The Lithia Artisans Market will not be able to dodge the city's planning process in order to use nine parking spaces along the downtown Plaza for an expanded market.
The Ashland City Council could have sidestepped the process and given the market permission to use the busy area, but councilors earlier this week chose not to.
Several said the planning process will give all community members, including downtown business owners, the chance to offer input on the proposal.
"If we don't go through that, it would seem like we're skipping a step, no matter the outcome," Councilor Rich Rosenthal said.
Councilor Dennis Slattery said many downtown businesses scrape by in the winter and rely on the summer tourist season to stay afloat.
He said the community needs to closely scrutinize the idea of using part of the Plaza area for expanded selling.
Councilor Greg Lemhouse said he thought it was an idea worth exploring.
"Finding a balance is what is going to be important," he said.
Lemhouse had proposed letting the market operate in the Plaza space two Sundays each month for a six-month trial period.
He said helping the artisans gain more visibility could fit in with Ashland's economic development strategy.
If the Lithia Artisans Market decides to file a planning application to use the nine Plaza parking spaces, the process would cost about $1,100 and take two to four months, according to City Administrator Dave Kanner.
In documents submitted to the city, artisans said they need a more visible location.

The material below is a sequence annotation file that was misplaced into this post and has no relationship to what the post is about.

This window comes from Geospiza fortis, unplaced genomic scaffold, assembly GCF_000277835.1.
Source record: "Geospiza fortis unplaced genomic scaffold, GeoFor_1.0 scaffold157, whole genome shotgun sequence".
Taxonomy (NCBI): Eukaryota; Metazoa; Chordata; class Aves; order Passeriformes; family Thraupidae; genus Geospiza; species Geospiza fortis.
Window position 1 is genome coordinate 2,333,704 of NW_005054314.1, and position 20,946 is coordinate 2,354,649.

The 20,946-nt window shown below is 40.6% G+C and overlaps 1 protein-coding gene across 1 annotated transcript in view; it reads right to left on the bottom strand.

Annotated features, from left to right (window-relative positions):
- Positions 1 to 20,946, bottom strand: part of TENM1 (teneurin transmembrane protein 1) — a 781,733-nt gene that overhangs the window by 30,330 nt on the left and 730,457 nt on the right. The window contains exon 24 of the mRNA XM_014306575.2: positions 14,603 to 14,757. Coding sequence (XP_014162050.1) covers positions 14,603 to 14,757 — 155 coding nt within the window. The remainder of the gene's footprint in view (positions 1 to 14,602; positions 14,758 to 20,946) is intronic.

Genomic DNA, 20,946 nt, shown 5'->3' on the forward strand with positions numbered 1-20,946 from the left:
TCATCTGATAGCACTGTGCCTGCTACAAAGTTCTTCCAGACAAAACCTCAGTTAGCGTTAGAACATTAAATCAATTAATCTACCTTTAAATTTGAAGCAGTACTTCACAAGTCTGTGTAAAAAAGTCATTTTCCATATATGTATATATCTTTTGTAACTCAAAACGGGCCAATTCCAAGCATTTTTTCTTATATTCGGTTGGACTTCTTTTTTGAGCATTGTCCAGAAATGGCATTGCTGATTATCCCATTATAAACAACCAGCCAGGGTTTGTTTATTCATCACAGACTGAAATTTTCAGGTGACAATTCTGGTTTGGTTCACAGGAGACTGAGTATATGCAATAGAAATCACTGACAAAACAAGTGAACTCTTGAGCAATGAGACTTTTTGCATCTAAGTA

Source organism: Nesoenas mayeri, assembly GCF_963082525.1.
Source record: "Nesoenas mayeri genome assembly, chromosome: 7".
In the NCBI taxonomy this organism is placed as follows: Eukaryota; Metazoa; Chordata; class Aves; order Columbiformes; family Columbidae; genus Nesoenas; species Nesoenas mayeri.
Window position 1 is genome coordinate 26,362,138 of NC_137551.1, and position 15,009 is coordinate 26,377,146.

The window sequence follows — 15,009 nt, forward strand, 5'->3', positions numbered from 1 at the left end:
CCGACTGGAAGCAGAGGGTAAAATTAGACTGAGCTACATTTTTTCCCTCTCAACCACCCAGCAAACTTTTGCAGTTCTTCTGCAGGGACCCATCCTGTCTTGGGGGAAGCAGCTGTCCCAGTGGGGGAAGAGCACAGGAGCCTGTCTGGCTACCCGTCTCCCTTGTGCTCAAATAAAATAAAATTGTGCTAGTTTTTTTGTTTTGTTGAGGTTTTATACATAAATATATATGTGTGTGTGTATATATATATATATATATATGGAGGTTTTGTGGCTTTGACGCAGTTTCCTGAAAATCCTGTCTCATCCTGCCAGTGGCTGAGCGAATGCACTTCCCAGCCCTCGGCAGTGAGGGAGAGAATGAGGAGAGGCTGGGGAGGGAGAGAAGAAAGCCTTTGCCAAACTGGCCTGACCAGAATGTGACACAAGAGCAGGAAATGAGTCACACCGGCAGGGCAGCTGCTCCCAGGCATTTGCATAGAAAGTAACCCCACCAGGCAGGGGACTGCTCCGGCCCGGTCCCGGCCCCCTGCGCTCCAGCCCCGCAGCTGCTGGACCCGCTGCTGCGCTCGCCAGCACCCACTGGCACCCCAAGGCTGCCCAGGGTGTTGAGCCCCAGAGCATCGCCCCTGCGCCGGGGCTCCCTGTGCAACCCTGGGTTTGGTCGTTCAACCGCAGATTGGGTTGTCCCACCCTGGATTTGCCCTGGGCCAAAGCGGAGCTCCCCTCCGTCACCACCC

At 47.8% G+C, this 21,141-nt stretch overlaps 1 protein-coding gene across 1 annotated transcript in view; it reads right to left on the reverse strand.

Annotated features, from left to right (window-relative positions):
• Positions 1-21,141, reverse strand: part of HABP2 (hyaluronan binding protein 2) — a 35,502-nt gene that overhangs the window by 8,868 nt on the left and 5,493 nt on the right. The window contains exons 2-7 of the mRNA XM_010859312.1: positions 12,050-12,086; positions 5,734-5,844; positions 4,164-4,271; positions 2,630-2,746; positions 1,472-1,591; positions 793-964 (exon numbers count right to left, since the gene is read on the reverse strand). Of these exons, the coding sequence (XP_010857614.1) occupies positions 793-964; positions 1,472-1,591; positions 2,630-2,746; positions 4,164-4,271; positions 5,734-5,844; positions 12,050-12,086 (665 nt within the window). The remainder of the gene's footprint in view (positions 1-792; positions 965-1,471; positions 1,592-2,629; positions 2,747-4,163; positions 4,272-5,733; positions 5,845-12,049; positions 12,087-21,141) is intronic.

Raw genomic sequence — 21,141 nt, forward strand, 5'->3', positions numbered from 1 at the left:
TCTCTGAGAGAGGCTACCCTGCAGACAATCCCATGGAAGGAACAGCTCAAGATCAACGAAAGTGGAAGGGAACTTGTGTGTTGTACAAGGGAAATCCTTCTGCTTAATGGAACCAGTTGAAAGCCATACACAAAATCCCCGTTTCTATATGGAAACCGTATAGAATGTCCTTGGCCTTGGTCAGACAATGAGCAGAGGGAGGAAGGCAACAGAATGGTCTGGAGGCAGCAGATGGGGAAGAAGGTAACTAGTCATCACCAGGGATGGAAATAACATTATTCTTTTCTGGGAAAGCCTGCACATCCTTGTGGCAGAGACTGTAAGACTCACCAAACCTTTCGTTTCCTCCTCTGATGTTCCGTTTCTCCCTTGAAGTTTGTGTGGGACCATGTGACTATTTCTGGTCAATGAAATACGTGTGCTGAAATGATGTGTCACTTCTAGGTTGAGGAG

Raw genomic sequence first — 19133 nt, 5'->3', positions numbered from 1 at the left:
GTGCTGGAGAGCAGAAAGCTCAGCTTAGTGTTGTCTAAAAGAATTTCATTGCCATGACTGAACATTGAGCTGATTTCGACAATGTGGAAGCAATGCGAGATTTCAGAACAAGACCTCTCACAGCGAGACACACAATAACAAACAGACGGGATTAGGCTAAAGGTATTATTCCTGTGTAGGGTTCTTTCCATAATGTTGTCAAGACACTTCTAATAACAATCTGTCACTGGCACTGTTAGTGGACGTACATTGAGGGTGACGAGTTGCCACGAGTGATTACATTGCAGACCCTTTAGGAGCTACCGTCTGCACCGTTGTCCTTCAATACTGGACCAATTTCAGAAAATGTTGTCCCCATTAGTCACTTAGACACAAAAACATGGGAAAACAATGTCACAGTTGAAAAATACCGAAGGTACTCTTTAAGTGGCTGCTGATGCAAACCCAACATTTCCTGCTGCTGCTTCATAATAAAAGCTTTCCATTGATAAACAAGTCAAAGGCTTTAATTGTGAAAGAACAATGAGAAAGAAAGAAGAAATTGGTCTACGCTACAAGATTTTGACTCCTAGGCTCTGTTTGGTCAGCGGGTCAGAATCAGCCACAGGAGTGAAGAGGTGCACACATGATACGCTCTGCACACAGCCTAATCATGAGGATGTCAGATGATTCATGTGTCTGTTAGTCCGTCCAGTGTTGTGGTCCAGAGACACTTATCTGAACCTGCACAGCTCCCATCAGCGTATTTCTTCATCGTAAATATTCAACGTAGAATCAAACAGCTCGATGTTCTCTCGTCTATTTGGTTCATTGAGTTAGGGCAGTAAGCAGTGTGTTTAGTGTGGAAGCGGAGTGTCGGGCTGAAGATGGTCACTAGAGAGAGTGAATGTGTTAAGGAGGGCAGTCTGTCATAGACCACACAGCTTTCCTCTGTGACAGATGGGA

The market operates from March through October along part of the Calle Guanajuato pedestrian path behind Plaza businesses.
Artisans also have permission to use a small parking area next to the Community Development Department Building on Winburn Way, across from Lithia Park.
Artisans said space is limited along the Calle because of the expansion of restaurants' outdoor dining there, and customers don't like visiting booths in the parking area because it's hot, noisy and smelly.
The parking area has garbage and recycling containers as well as public restrooms.
Artisans have talked with more than two dozen business owners downtown and heard a range of reactions to the Plaza idea.
Some owners said the expanded market would bring more vibrancy to the downtown and attract visitors, while others said it would consume scarce parking and compete with brick-and-mortar businesses that pay for building space, according to a summary of responses collected by the artisans.
Staff reporter Vickie Aldous can be reached at 541-479-8199 or email@example.com.